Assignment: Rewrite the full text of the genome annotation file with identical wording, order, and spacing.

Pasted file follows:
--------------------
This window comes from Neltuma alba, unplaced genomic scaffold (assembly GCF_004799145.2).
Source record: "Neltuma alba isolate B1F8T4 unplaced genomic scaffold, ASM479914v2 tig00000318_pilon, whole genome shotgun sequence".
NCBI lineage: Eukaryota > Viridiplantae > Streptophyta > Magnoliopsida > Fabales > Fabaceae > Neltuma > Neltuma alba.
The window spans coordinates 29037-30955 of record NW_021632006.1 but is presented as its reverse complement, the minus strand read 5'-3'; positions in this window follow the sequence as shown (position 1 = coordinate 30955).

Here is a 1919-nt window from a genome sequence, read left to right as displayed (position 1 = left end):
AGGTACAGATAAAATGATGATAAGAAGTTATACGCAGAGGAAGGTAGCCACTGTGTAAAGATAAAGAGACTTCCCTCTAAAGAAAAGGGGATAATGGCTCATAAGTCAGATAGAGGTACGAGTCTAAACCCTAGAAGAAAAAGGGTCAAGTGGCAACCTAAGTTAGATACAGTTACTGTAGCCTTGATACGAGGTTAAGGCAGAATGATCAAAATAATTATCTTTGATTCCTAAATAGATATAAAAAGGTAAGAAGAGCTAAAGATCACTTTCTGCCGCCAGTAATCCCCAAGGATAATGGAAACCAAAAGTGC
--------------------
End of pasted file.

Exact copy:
This window comes from Neltuma alba, unplaced genomic scaffold (assembly GCF_004799145.2).
Source record: "Neltuma alba isolate B1F8T4 unplaced genomic scaffold, ASM479914v2 tig00000318_pilon, whole genome shotgun sequence".
NCBI lineage: Eukaryota > Viridiplantae > Streptophyta > Magnoliopsida > Fabales > Fabaceae > Neltuma > Neltuma alba.
The window spans coordinates 29037-30955 of record NW_021632006.1 but is presented as its reverse complement, the minus strand read 5'-3'; positions in this window follow the sequence as shown (position 1 = coordinate 30955).

Here is a 1919-nt window from a genome sequence, read left to right as displayed (position 1 = left end):
AGGTACAGATAAAATGATGATAAGAAGTTATACGCAGAGGAAGGTAGCCACTGTGTAAAGATAAAGAGACTTCCCTCTAAAGAAAAGGGGATAATGGCTCATAAGTCAGATAGAGGTACGAGTCTAAACCCTAGAAGAAAAAGGGTCAAGTGGCAACCTAAGTTAGATACAGTTACTGTAGCCTTGATACGAGGTTAAGGCAGAATGATCAAAATAATTATCTTTGATTCCTAAATAGATATAAAAAGGTAAGAAGAGCTAAAGATCACTTTCTGCCGCCAGTAATCCCCAAGGATAATGGAAACCAAAAGTGC